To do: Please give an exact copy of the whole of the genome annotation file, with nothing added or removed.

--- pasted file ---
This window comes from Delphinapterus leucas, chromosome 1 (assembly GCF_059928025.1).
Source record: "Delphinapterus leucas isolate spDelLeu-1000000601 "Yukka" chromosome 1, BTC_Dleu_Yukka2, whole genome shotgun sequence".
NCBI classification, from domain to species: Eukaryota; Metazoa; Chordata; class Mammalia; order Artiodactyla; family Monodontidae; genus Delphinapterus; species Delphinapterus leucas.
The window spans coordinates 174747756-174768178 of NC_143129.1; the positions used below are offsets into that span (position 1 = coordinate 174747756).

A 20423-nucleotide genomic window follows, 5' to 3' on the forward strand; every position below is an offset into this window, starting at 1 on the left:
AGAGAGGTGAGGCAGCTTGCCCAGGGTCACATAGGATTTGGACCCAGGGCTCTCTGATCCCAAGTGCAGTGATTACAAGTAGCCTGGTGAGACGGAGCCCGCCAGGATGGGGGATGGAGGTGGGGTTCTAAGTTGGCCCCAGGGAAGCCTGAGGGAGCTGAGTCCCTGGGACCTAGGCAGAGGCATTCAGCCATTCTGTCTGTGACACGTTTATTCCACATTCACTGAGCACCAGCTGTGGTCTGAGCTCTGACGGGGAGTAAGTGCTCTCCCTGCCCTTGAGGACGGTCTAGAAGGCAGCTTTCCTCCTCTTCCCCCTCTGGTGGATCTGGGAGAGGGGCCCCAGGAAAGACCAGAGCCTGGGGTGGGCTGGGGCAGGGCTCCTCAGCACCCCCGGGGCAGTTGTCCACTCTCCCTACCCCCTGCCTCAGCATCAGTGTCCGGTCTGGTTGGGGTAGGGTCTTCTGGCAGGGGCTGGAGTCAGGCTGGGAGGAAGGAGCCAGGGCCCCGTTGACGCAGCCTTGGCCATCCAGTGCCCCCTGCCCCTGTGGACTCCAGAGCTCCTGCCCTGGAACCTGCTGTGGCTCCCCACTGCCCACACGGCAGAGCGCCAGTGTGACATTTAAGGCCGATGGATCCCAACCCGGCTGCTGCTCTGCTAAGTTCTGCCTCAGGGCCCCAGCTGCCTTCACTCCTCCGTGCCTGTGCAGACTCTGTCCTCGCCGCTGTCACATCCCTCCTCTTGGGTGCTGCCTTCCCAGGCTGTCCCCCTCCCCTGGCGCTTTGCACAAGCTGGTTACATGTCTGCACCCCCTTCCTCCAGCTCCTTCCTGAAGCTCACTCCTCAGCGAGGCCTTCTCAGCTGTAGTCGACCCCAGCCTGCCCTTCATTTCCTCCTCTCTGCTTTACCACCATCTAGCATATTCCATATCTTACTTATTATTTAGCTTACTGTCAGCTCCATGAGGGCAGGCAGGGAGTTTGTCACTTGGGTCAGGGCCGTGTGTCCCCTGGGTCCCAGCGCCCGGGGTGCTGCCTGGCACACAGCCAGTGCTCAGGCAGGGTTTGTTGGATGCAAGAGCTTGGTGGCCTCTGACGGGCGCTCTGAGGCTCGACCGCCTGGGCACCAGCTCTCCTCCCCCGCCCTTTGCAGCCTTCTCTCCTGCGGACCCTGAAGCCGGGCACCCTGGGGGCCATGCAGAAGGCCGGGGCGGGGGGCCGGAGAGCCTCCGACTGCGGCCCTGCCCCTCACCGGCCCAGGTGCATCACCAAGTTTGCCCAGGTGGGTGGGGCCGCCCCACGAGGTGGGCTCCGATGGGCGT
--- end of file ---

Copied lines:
This window comes from Delphinapterus leucas, chromosome 1 (assembly GCF_059928025.1).
Source record: "Delphinapterus leucas isolate spDelLeu-1000000601 "Yukka" chromosome 1, BTC_Dleu_Yukka2, whole genome shotgun sequence".
NCBI classification, from domain to species: Eukaryota; Metazoa; Chordata; class Mammalia; order Artiodactyla; family Monodontidae; genus Delphinapterus; species Delphinapterus leucas.
The window spans coordinates 174747756-174768178 of NC_143129.1; the positions used below are offsets into that span (position 1 = coordinate 174747756).

A 20423-nucleotide genomic window follows, 5' to 3' on the forward strand; every position below is an offset into this window, starting at 1 on the left:
AGAGAGGTGAGGCAGCTTGCCCAGGGTCACATAGGATTTGGACCCAGGGCTCTCTGATCCCAAGTGCAGTGATTACAAGTAGCCTGGTGAGACGGAGCCCGCCAGGATGGGGGATGGAGGTGGGGTTCTAAGTTGGCCCCAGGGAAGCCTGAGGGAGCTGAGTCCCTGGGACCTAGGCAGAGGCATTCAGCCATTCTGTCTGTGACACGTTTATTCCACATTCACTGAGCACCAGCTGTGGTCTGAGCTCTGACGGGGAGTAAGTGCTCTCCCTGCCCTTGAGGACGGTCTAGAAGGCAGCTTTCCTCCTCTTCCCCCTCTGGTGGATCTGGGAGAGGGGCCCCAGGAAAGACCAGAGCCTGGGGTGGGCTGGGGCAGGGCTCCTCAGCACCCCCGGGGCAGTTGTCCACTCTCCCTACCCCCTGCCTCAGCATCAGTGTCCGGTCTGGTTGGGGTAGGGTCTTCTGGCAGGGGCTGGAGTCAGGCTGGGAGGAAGGAGCCAGGGCCCCGTTGACGCAGCCTTGGCCATCCAGTGCCCCCTGCCCCTGTGGACTCCAGAGCTCCTGCCCTGGAACCTGCTGTGGCTCCCCACTGCCCACACGGCAGAGCGCCAGTGTGACATTTAAGGCCGATGGATCCCAACCCGGCTGCTGCTCTGCTAAGTTCTGCCTCAGGGCCCCAGCTGCCTTCACTCCTCCGTGCCTGTGCAGACTCTGTCCTCGCCGCTGTCACATCCCTCCTCTTGGGTGCTGCCTTCCCAGGCTGTCCCCCTCCCCTGGCGCTTTGCACAAGCTGGTTACATGTCTGCACCCCCTTCCTCCAGCTCCTTCCTGAAGCTCACTCCTCAGCGAGGCCTTCTCAGCTGTAGTCGACCCCAGCCTGCCCTTCATTTCCTCCTCTCTGCTTTACCACCATCTAGCATATTCCATATCTTACTTATTATTTAGCTTACTGTCAGCTCCATGAGGGCAGGCAGGGAGTTTGTCACTTGGGTCAGGGCCGTGTGTCCCCTGGGTCCCAGCGCCCGGGGTGCTGCCTGGCACACAGCCAGTGCTCAGGCAGGGTTTGTTGGATGCAAGAGCTTGGTGGCCTCTGACGGGCGCTCTGAGGCTCGACCGCCTGGGCACCAGCTCTCCTCCCCCGCCCTTTGCAGCCTTCTCTCCTGCGGACCCTGAAGCCGGGCACCCTGGGGGCCATGCAGAAGGCCGGGGCGGGGGGCCGGAGAGCCTCCGACTGCGGCCCTGCCCCTCACCGGCCCAGGTGCATCACCAAGTTTGCCCAGGTGGGTGGGGCCGCCCCACGAGGTGGGCTCCGATGGGCGT